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Ethical Sourcing – The New Fad or Consumer Demand?

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With the ongoing changes and developments in international trading and more eco-friendly consumer demands, the concept of ethical sourcing has surged to the forefront of business strategy discussions.

Kathleen Harmeston, a Senior UK Procurement Expert (FCIPS) and Non-Exec Director – CEO, CXO, CPO, and Advisory Board Member explains what exactly do we mean by ethical sourcing and how has it become a cornerstone of contemporary business practices in 2024?

Defining Ethical Sourcing

At its core, ethical sourcing embodies the commitment to procure goods and services in a manner that is respectful to the environment and beneficial to the people involved in the production process. It’s about ensuring that the supply chain, from raw materials to finished products, adheres to principles of fairness, sustainability and respect for human rights.

Companies are waking up to the fact that sustainable procurement strategies can drive positive change and enhance brand reputation along with fostering customer loyalty. From implementing fair wage policies to ensuring safe working conditions and minimising environmental impact, businesses are taking comprehensive steps to ensure their supply chains reflect their ethical standards.

Ethical Sourcing in Practice

How widespread is this practice and what does it look like in real terms?

Actively managing ethical sourcing involves dedicated teams within procurement functions whose main task is to screen the ethical practices and processes of primary suppliers, and their supply chains, pre and post tendering.

Here are some recent examples that highlight the breadth and depth of ethical sourcing initiatives across various industries:

MIA Chocolate Brand’s “Fairmade” Ethical Sourcing Movement: MIA, a pioneering chocolate brand, has taken a significant step by creating the “Fairmade” label, emphasising not just fair trade but the broader aspects of ethical sourcing, including environmental sustainability and economic empowerment for local communities.
Unilever’s Sustainable and Regenerative Sourcing: Unilever, a global conglomerate, has been at the forefront of integrating sustainable sourcing practices across its vast portfolio of products. Their commitment to regenerative agriculture and sustainable sourcing methods showcases the potential for large corporations to lead by example.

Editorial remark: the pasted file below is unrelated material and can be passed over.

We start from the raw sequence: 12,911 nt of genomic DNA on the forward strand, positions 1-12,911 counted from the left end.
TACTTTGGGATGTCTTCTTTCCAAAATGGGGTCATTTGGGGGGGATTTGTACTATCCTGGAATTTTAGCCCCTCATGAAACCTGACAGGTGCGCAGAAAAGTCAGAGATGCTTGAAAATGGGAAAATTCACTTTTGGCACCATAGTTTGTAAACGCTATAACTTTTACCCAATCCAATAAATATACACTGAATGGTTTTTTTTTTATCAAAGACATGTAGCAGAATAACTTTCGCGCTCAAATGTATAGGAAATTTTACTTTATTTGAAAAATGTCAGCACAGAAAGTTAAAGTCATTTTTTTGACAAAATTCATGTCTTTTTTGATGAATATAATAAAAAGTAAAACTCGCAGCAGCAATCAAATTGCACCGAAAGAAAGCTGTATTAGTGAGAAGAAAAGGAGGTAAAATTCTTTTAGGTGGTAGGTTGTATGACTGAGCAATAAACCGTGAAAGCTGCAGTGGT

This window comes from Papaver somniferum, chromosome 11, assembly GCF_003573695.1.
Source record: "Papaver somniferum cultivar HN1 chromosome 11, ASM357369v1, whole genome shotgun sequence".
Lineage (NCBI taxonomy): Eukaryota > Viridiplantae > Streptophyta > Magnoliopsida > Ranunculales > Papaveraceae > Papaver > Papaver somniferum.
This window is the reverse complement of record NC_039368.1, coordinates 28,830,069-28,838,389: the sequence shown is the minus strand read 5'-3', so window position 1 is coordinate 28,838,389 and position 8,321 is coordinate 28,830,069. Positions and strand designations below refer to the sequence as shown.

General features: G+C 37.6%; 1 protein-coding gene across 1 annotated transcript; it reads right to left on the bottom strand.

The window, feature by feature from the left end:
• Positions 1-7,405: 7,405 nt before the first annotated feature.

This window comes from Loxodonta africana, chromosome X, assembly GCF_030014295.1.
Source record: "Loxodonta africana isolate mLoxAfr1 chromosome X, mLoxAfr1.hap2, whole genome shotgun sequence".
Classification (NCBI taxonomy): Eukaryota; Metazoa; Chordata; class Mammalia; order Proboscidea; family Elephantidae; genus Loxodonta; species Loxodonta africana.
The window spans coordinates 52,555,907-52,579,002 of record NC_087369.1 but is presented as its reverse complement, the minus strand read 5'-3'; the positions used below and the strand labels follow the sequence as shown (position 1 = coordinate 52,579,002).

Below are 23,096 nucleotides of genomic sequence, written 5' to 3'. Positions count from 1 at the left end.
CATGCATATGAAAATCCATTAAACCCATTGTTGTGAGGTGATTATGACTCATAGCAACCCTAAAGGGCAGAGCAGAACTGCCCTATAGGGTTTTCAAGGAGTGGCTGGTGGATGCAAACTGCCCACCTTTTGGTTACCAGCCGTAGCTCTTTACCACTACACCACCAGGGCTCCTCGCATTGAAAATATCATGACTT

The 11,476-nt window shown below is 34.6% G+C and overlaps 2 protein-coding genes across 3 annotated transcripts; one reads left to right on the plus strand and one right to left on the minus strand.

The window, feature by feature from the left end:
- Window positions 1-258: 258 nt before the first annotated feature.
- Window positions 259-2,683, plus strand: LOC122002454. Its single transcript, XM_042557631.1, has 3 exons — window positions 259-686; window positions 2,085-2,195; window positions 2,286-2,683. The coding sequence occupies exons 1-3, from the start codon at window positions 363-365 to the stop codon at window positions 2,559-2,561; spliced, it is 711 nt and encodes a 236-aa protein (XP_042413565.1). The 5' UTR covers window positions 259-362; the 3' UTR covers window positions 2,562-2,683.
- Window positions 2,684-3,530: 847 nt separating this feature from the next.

Taylors of Harrogate’s Focus on Supplier Resilience: The British coffee and tea maker has prioritised building resilience within its supply chain, emphasising the importance of ethical sourcing in ensuring long-term sustainability and quality for its products.

These examples underscore a crucial point: ethical sourcing is not a passing trend but a fundamental shift in how businesses approach their supply chain management. It reflects a growing recognition of the interconnectedness of our global economy and the responsibility of businesses to contribute positively to sustainability.

Consumer Attitudes Towards Ethical Sourcing

Evidence suggests that consumers genuinely care about the ethical credentials of the products they purchase. Consumers are increasingly voting with their wallets, favouring brands that demonstrate a commitment to ethical practices. The joint McKinsey and Nielsen IQ study found that products making ESG-related claims averaged 28% cumulative growth over the past five-year period, versus 20% for products that made no such claims. This shift in consumer behaviour is driving companies to adopt more transparent and responsible sourcing strategies.

Ethical sourcing is far from being a mere fad. It’s a reflection of a deeper consumer demand for transparency, fairness and sustainability. As we move forward, it’s clear that ethical sourcing will continue to shape the landscape of global commerce, challenging businesses to innovate and adapt in their pursuit of a more equitable and sustainable future.

Diverse Approaches to Ethical Sourcing

Ethical sourcing is not a one-size-fits-all concept; it encompasses a range of practices tailored to address specific challenges within different sectors and supply chains. Among these, two noteworthy approaches stand out:

Employment Focus Procurement: This innovative approach goes beyond traditional ethical considerations, focusing on creating employment opportunities for people in underserved communities. By prioritising suppliers that employ individuals from such backgrounds, businesses can make a profound social impact, contributing to community development and poverty reduction.